“So then let’s also run the race that is laid out in front of us, since we have such a great cloud of witnesses surrounding us. Let’s throw off any extra baggage, get rid of the sin that trips us up, and fix our eyes on Jesus, faith’s pioneer and perfecter.”

Hebrews 12:1, 2 (Common English Bible)

Emerson wrote, “Our faith comes in moments; our vice is habitual. Yet there is depth in those brief moments which constrains us to ascribe more reality to them than to all other experiences.”[i] Moments that are holy, moments filled with richness, and depth, and mystery are rare for many of us. Yet, they do come, however fleeting they may be. They strike us as a welcomed breeze that brushes our face on an otherwise hot and still day. At one moment, it is felt, and appreciated. The next, it is gone. The difficulty that often challenges any of us is that we live largely in the ordinary. The exceptional holy moment is dismissed for practical matters of meeting the present struggle of simply getting through the day.

The author of Hebrews urges a redirection of our natural impulse to be carried by whatever distracts us from completing the race that Christ has set before us – the race to know God and live richly that life God desires for us. Here in the twelfth chapter of Hebrews we are reminded of, “a great cloud of witness surrounding us.” That is our encouragement when the race becomes difficult. If we are honest, all races become difficult. Any athlete will acknowledge the multiple forces that pull against a resolve to train – to remain with any athletic endeavor that, in one moment, inspires our best effort. When that resolve becomes weak, nothing holds our eyes on the goal quite as well as family and friends who cheer us forward.

I am a runner. The boldness to declare that comes from multiple books and magazines on running. When I look in the mirror, I see considerably more trunk fat than others who run. I see in others lean bodies covering vast distances. I still have weight to lose and I only run two miles, five mornings a week. Yet, the literature I read each evening declares that I am a runner. A runner is not determined by a measure of fitness or the speed of the run or the distance that is covered. A runner is simply someone who runs regularly. So, I am a runner. But I am a distracted runner. Each morning I walk out the door I am creatively engaged with reasons not to run. That is why I subscribe to Runner’s World magazine and read books on running. They are my “great cloud of witnesses” that keeps me in the race.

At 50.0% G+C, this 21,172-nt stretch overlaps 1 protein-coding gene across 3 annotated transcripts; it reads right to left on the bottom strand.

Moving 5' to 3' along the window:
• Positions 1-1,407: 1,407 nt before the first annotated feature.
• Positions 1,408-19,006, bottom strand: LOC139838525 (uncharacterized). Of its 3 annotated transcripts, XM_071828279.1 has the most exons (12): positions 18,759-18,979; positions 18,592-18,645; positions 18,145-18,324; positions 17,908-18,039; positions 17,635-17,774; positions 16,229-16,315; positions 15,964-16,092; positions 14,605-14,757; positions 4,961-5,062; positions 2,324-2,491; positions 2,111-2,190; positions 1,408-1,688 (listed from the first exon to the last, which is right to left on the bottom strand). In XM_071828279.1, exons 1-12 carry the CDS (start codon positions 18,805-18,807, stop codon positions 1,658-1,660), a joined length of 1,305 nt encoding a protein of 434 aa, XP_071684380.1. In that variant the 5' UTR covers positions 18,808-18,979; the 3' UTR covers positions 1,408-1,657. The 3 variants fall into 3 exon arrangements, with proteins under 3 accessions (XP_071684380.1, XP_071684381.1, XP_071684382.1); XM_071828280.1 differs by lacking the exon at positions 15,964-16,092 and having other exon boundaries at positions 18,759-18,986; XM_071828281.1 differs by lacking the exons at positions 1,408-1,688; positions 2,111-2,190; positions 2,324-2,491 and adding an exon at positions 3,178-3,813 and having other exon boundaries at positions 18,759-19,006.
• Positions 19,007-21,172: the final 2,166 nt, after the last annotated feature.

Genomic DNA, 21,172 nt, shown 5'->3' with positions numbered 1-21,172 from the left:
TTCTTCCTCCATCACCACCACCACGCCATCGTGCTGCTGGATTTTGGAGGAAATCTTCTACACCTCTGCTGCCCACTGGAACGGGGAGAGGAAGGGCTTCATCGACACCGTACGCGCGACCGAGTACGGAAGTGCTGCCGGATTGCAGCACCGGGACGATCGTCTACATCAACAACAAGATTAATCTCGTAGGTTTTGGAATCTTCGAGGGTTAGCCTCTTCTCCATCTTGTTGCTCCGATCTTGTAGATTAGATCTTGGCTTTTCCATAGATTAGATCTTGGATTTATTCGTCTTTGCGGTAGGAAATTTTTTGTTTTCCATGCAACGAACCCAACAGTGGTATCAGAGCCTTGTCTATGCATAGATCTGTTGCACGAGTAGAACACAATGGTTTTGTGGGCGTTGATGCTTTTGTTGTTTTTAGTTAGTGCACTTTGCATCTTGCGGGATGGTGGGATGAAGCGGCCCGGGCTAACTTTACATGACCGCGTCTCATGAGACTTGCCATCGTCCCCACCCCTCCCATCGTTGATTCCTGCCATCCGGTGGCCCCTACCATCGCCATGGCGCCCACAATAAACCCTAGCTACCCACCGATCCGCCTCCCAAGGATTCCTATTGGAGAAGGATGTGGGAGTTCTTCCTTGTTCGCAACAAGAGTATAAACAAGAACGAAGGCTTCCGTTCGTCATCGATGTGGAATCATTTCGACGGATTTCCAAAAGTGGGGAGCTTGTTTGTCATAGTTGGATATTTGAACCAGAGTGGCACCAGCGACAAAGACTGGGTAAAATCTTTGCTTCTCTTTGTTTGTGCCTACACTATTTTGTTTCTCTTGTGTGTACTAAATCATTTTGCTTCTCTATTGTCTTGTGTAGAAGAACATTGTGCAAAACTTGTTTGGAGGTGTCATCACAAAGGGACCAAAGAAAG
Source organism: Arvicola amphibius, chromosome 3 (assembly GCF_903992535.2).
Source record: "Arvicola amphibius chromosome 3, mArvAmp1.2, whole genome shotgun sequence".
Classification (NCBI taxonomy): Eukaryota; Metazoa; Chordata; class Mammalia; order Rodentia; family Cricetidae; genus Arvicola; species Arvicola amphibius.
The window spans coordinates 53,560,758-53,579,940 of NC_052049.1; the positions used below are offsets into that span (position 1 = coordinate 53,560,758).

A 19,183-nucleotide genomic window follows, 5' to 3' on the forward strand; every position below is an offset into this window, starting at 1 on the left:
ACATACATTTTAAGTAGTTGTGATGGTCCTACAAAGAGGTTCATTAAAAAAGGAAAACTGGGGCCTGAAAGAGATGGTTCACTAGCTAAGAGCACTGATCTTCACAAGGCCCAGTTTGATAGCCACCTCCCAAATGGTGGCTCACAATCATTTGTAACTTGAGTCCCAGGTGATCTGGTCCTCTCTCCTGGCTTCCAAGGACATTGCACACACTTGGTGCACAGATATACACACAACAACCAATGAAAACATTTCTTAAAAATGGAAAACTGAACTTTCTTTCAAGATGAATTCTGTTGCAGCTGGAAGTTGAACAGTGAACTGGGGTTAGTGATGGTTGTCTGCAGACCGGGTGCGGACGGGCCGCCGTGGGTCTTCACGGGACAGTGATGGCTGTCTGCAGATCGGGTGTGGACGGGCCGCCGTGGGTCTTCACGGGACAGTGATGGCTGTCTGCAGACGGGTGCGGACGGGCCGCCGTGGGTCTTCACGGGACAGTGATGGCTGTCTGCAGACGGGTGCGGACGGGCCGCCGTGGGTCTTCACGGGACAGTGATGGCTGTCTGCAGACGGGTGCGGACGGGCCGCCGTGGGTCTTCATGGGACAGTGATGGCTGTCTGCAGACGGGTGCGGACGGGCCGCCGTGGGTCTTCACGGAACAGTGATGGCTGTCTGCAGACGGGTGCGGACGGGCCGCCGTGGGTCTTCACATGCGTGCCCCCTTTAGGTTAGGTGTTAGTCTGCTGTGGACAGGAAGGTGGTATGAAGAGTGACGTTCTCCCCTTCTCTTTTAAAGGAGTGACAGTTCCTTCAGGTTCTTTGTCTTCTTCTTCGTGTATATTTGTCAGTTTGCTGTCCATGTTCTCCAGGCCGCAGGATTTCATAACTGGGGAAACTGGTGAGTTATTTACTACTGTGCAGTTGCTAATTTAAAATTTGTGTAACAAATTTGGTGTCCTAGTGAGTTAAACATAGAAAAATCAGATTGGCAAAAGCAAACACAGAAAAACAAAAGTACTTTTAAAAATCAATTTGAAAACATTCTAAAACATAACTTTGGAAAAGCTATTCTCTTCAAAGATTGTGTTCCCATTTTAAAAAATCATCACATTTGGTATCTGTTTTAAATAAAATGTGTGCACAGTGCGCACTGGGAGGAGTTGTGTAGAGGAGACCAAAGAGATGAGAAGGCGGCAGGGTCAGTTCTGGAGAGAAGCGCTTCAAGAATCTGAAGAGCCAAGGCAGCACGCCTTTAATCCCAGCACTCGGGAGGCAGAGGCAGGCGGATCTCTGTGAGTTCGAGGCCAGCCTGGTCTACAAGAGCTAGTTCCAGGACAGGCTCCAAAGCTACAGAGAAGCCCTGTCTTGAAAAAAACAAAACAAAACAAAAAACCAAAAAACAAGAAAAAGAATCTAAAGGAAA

Hebrews encourages that we remain in the race that has been laid out in front of us – the race to know and live for God. And Hebrews urges that we reorganize our life, to throw off any “extra baggage” and “sin that trips us up” that hinders our run. Like an athlete, Hebrews ask that we get rid of all the extra weight of anything that creatively engages us not to spend time regularly with God – time alone in a quiet moment reading God’s word and listening. We begin by remembering – remembering a grandmother, or a father, or someone we deeply admire who ran the Christian race before us. They will be our cloud of witnesses that pushes us forward. Emerson said: “When a man lives with God, his voice shall be as sweet as the murmur of the brook and the rustle of the corn.”[ii]


[i] Ralph Waldo Emerson, Essays & Lectures (New York, NY: Literary Classics of the United States, Inc., 1983), 385

[ii] Emerson, 309


Thanksgiving Day in Bonaire

“After giving thanks, he broke it and said, ‘This is my body, which is for you; do this to remember me.’”

1 Corinthians 11:24 (Common English Bible)

This year my wife, Grace, and I will celebrate Thanksgiving Day on the Caribbean Island of Bonaire. Our thirty-fourth Thanksgiving together, this one will be different. Most of our celebrations of this holiday have been with family – our children, our parents, or our siblings. Some years ago, our children and Grace’s mother celebrated Thanksgiving with us in New York City, kicking the day off with the Macy’s Thanksgiving Day Parade. During our twelve years in Bucks County, a number of celebrations we shared with another family in that church, each year alternating homes for the meal. Since moving to Florida, several celebrations were with a family of this congregation, breaking from meal preparation in the home to celebrate over a sumptuous buffet provided by the former Marriot of Delray Beach. Guests around the table may have varied through the years. However, there were always guests.